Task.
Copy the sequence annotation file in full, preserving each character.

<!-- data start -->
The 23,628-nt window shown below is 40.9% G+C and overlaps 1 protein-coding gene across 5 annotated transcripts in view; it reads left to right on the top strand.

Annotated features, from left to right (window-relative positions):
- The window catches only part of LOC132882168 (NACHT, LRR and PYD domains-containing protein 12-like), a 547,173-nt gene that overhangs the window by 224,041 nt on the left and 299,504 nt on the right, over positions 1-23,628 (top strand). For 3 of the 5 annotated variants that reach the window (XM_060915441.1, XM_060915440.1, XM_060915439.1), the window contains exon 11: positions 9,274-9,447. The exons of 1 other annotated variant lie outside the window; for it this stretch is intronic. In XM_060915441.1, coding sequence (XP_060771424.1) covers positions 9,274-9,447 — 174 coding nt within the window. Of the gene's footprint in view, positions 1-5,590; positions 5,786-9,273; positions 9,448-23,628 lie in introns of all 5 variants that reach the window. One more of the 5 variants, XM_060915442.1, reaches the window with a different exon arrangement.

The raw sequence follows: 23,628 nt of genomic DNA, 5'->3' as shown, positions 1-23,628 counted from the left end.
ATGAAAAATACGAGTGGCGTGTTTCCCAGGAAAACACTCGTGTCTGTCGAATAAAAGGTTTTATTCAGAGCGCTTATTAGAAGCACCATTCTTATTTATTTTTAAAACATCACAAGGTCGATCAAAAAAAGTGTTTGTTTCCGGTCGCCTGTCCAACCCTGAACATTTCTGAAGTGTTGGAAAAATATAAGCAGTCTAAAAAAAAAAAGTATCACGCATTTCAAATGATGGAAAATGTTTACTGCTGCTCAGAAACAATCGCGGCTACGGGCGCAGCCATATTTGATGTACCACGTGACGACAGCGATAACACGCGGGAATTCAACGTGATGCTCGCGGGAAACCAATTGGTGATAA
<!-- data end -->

The 23,628-nt window shown below is 40.9% G+C and overlaps 1 protein-coding gene across 5 annotated transcripts in view; it reads left to right on the top strand.

Annotated features, from left to right (window-relative positions):
- The window catches only part of LOC132882168 (NACHT, LRR and PYD domains-containing protein 12-like), a 547,173-nt gene that overhangs the window by 224,041 nt on the left and 299,504 nt on the right, over positions 1-23,628 (top strand). For 3 of the 5 annotated variants that reach the window (XM_060915441.1, XM_060915440.1, XM_060915439.1), the window contains exon 11: positions 9,274-9,447. The exons of 1 other annotated variant lie outside the window; for it this stretch is intronic. In XM_060915441.1, coding sequence (XP_060771424.1) covers positions 9,274-9,447 — 174 coding nt within the window. Of the gene's footprint in view, positions 1-5,590; positions 5,786-9,273; positions 9,448-23,628 lie in introns of all 5 variants that reach the window. One more of the 5 variants, XM_060915442.1, reaches the window with a different exon arrangement.

The raw sequence follows: 23,628 nt of genomic DNA, 5'->3' as shown, positions 1-23,628 counted from the left end.
ATGAAAAATACGAGTGGCGTGTTTCCCAGGAAAACACTCGTGTCTGTCGAATAAAAGGTTTTATTCAGAGCGCTTATTAGAAGCACCATTCTTATTTATTTTTAAAACATCACAAGGTCGATCAAAAAAAGTGTTTGTTTCCGGTCGCCTGTCCAACCCTGAACATTTCTGAAGTGTTGGAAAAATATAAGCAGTCTAAAAAAAAAAAGTATCACGCATTTCAAATGATGGAAAATGTTTACTGCTGCTCAGAAACAATCGCGGCTACGGGCGCAGCCATATTTGATGTACCACGTGACGACAGCGATAACACGCGGGAATTCAACGTGATGCTCGCGGGAAACCAATTGGTGATAA